Graduating High School is a rite of passage. It signifies the stages of a childhood. University life is indicative of the transitioning minds that seek to achieve milestones marked as pavers on the journey to achieving dreams. The glorification of this new life is quickly shocked into reality with the experience of the University cafeteria and the realization that one must compete for the survival of the fittest.
Leaving High School in the past brings about many assumptions of change and transformation. College students are more mature and are preparing to enter the workforce as educated adults. The cliques and drama of the High School halls are of days gone by. Everyone at college acts with respect for their fellow humans. Assumptions create false hopes that become shattered by course reality.
The truth is quite different than this façade of civilized college life. The cafeteria stands as a prime example of dream-shattering reality and misconceptions. Intended to provide nourishment for the survival of human-kind, the apparent misconception of higher living goes up in flames at first glance. Long lines, limited seating, and restricted break times is hauntingly familiar to anyone that has stepped foot into a High School. The past echoes through the college cafeteria as the same regulations, cliques, and chaos become painfully evident. Cafeterias serve as a prime example of survival of the fittest.
This term is not necessarily as it initially sounds. The "fittest" does not indicate individuals that exemplify massive physical strength or those that possess the best health. In fact, sometimes these characters are the weaker links in society. Modern society places new demands on people that were not even present in the imagination of Herbert Spencer, the philosopher given credit of coining the phrase "survival of the fittest" (Le Page, 2008).
Today's concept of the survival phrase has mutated. Even if it originally pertained to brute physical strength, modern times suggest a different need to thrive, if not survive, in society (Le Page, 2008). It takes will, determination, inner strength, and problem-solving skills to navigate this so-called life. The times of hunting and gathering are far behind first-world countries. Today sees a race to occupy a career that supplies monetary exchange for duties accomplished. It is this exchange that affords an individual to purchase needed supplies necessary to uphold their lifestyle, or at least acquire the basic needs for survival. Food reigns at the top of the priorities to live another day.
Everyone must eat, even college students. Even if they do not possess the knowledge, skills, or appliances to make their own meals, the college cafeteria is present to serve and meet these daily requirements. Though it may not be a student's first choice of meals, it sits conveniently on campus to fit in to the tight time constraints of college life. Gaining these meals comes at a cost that all students may not be capable of meeting. Hence, survival of the fittest rears its ugly head. Since the cafeteria mocks the social structure of the High Schools, problems present themselves in an array of situations that make gaining a simple meal a situation riddled in complexities.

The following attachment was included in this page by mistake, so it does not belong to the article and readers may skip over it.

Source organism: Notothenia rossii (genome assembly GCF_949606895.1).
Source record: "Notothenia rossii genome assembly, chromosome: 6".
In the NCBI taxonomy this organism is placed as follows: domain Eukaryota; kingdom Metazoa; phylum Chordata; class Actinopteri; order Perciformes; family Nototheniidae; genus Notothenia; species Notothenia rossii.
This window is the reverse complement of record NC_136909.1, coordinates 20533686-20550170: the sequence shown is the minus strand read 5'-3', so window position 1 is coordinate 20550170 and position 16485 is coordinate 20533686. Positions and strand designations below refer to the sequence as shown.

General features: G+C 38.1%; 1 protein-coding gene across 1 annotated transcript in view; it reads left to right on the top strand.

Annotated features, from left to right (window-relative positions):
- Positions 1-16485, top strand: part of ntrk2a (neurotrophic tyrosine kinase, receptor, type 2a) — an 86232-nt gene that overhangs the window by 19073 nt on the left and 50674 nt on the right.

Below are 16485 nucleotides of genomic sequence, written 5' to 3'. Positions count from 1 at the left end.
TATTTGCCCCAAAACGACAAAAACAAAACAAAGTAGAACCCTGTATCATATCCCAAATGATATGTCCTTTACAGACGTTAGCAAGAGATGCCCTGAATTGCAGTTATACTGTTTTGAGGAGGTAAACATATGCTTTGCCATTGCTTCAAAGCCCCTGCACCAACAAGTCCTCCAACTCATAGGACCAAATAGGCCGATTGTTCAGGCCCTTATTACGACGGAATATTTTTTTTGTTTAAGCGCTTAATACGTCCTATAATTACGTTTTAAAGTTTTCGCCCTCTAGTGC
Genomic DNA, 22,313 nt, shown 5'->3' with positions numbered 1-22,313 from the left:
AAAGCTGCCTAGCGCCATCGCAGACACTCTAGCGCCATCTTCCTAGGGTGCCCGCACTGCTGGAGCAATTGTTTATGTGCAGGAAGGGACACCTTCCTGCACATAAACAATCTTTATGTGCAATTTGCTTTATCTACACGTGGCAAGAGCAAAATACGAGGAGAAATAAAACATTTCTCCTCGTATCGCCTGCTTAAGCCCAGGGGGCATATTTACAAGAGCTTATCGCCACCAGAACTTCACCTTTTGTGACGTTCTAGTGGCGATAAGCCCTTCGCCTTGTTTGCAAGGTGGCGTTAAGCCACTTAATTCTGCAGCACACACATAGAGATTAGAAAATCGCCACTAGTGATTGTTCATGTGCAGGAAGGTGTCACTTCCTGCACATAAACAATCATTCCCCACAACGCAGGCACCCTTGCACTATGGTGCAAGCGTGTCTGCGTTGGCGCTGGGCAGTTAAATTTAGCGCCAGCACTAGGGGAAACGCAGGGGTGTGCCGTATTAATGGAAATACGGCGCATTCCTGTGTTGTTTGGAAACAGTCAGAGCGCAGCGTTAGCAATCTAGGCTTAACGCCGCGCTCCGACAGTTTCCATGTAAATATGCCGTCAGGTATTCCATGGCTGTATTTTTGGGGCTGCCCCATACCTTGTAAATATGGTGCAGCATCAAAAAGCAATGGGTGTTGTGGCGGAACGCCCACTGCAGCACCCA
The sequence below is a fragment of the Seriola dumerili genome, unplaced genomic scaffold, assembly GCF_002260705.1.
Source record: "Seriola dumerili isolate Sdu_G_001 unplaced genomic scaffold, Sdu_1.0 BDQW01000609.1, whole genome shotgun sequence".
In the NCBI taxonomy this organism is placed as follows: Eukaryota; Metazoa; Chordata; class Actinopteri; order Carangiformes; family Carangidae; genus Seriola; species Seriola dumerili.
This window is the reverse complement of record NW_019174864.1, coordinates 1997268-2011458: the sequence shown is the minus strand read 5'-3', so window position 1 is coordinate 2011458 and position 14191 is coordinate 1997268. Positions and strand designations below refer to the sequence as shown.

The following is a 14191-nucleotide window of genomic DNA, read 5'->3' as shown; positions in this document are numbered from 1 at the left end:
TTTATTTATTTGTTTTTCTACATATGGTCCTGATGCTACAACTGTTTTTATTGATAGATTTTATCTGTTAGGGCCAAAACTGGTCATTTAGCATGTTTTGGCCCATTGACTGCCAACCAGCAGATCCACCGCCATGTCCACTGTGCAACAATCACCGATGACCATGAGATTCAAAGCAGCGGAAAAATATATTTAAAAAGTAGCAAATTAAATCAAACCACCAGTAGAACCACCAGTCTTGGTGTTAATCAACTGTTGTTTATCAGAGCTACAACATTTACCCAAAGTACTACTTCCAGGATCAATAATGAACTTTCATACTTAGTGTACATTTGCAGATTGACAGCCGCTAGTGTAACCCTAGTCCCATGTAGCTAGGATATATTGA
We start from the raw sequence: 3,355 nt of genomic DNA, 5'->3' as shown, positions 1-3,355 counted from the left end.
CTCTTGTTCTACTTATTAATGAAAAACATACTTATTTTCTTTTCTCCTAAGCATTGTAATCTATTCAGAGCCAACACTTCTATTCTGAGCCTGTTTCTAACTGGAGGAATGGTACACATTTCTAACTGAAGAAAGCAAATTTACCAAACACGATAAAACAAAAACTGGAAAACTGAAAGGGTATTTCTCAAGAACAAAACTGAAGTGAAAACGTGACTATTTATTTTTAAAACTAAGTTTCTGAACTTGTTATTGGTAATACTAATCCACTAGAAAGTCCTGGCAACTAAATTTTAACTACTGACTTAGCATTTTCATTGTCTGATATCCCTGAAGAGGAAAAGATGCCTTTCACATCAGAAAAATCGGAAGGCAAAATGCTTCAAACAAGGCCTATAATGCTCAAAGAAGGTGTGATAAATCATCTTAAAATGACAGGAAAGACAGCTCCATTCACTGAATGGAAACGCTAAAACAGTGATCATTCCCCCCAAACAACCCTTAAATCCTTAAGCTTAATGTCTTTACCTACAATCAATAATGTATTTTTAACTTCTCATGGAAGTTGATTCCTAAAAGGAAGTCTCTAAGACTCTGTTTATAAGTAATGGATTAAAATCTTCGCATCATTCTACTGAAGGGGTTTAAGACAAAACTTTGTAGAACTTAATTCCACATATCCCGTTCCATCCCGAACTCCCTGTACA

Large populations rushing the cafeteria in a single moment creates a traffic jam. A student must determine if the long line to receive nourishment will allow any time to even consume the meal. If patience is not possessed by the potential patrons, then this waiting in line is infuriating at best. Pushing and shoving must be avoided so as not to draw unwanted attention from the larger statured peers. Staying calm is an inner strength indicative of being labeled one of the fittest.
When one is fortunate enough to make it through the lunch line with time to inhale the food, finding an available seat poses the next frustrating obstacle. High School cliques have followed students to their new surroundings. Even if one is lucky enough to spot an open seat, the chances of acceptance among the strangers that stare mockingly are minimum at best. Spotting an open place to picnic in the outside forum is a hopeful option for those campuses with such an available royalty. One could always scarf down the morsels as they make their way to the garbage receptacles as well which completely resolves the seating issue. These solutions require students to be quit-witted problem-solvers bent on success, or at least the intake of sustenance. More traits are also deemed those to belong to the "fittest" in modern day society.
Brawn and an overly inflated ego have no room in the modern term "survival of the fittest". With population soaring, the scrounge for goods has mutated from dragging home a fresh kill to the rat race of the everyday schedule to punch a clock and receive the direct deposit. College life is no different. Demanding schedules, workloads, and cramming for finals all in exchange for a GPA in promise of stepping into a future career takes away from the need of physical superiority. Life has become the challenge of outthinking the opposition to be the valedictorian or being wily enough to obtain a meal from the college cafeteria with time and space to consume it.
It is these internal qualities that strongly support "survival of the fittest" currently existing on college campuses, especially the cafeteria. Since the fittest need internal strengths to navigate through the masses to obtain brain food, this coined phrase applies as much, if not more so, than when it was born. Humans are animals by creation and all have the internal instinct to survive. With the evolution of society leaning toward thinking your way out of problems, the fittest stands the need of a modern definition. Be it survival of the fittest or survival of the wittiest, the core of the phrase remains intact. It takes mental and emotional strength to beat the competition in the game of life.